August 9, 2022

Volume XII, Number 221


August 08, 2022

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Washington Department of Ecology Proposes Model Remedy to Address Legacy Contamination from Orchards

Lead arsenate, a pesticide that was used regularly in orchards until the 1940s, has contributed to lead and arsenic contamination in large swaths (over 100,000 acres) of Central and Eastern Washington. Some former orchards have been converted to new uses, including residential neighborhoods, schools, and parks. To address exposure concerns and facilitate cleanup, the Department of Ecology (Ecology) has proposed a model remedy under the Model Toxics Control Act. The agency is requesting comments on the proposed remedy until June 7, 2021.

Ecology’s proposed model remedy is intended to be scalable – suitable for larger areas as well as small projects where soil is disturbed, such as during landscaping and home construction. Ecology also assumes that the remedy will address organic pesticides, such as DDT, that may be associated with historical agricultural practices as well. The remedy would include several options – excavation and removal, mixing contaminated soil with clean fill, capping in place, and consolidating the contaminated material and then capping it. For the capping-based remedies, institutional controls, such as an environmental covenant, would have to be maintained. The proposed remedy lists factors that affect which options would be appropriate. 

Ecology has identified likely impacted areas in its “Dirt Alert Map.” Ecology is requiring that properties within these areas be sampled when their use changes. If contamination is discovered, it must be reported to Ecology within 90 days. Parties that own contaminated parcels may be liable for cleaning them up.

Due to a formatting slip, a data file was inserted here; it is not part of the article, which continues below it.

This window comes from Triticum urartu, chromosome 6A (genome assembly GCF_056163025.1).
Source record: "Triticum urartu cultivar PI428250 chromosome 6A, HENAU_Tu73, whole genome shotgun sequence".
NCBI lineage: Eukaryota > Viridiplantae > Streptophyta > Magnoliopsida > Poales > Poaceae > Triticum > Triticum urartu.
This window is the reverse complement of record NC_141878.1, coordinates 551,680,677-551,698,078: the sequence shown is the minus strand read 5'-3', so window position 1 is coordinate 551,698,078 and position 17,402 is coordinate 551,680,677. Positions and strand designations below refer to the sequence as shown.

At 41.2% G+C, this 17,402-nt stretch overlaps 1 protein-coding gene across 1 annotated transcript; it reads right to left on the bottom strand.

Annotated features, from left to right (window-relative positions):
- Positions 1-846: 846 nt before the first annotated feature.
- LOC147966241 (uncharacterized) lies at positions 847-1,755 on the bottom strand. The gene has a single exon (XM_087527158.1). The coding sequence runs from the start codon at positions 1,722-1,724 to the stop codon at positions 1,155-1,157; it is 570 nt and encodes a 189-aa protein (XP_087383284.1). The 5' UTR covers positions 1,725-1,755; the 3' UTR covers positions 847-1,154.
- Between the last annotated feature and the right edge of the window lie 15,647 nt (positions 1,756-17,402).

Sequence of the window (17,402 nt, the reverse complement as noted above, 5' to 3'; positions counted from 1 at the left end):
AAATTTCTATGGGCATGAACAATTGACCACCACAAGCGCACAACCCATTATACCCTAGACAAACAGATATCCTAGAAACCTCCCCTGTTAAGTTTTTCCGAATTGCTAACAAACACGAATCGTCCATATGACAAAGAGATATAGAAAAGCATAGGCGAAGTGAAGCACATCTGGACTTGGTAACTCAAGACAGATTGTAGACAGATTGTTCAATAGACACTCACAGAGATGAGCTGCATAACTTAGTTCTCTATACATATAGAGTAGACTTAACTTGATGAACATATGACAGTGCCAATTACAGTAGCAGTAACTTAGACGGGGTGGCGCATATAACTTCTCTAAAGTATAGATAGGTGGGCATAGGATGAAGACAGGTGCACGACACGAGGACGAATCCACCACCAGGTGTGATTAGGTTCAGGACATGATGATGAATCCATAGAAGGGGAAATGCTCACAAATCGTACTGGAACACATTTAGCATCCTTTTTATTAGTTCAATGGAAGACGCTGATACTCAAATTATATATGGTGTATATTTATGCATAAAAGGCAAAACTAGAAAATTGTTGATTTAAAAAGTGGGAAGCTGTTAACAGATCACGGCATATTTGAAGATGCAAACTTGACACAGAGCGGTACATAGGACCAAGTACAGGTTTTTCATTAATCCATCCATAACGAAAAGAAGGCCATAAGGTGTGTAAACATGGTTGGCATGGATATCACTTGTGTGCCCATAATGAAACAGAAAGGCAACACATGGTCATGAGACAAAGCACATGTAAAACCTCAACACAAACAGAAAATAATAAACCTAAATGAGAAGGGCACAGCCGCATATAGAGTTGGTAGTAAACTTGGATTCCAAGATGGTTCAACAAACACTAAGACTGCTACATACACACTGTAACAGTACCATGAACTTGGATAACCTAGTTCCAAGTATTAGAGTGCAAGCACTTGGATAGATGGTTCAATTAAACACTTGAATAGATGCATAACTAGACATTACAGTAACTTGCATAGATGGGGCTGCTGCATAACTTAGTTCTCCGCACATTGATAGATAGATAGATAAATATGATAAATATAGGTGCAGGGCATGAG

Model remedies are intended to expedite site cleanups and regulatory closures. They avoid the need to develop site-specific remedies and, when used, feasibility studies are not required. Ecology may also waive fees when reviewing requests for No Further Action determinations.  However, model remedies only apply when sites meet specific criteria – some initial site characterization is necessary to determine site eligibility. Parties also must decide whether to perform the cleanup independently or as part of Ecology’s Voluntary Cleanup Program. A model remedy could help to achieve site closure during the initial investigation phase before the site is placed on Ecology’s Confirmed and Suspected Contaminated Sites List.  

Along with the proposed model remedy, Ecology has also released several publications to highlight and educate the public on related issues, including the health effects of exposuresworker safety issues, sampling requirements, real estate transactions, and development projects

© 2022 Beveridge & Diamond PC National Law Review, Volume XI, Number 140

About this Author

Loren R. Dunn Environmental Litigation & Regulation Attorney Beveridge & Diamond Seattle, WA

Loren represents regional and national companies at locations throughout the country in environmental regulation and litigation issues.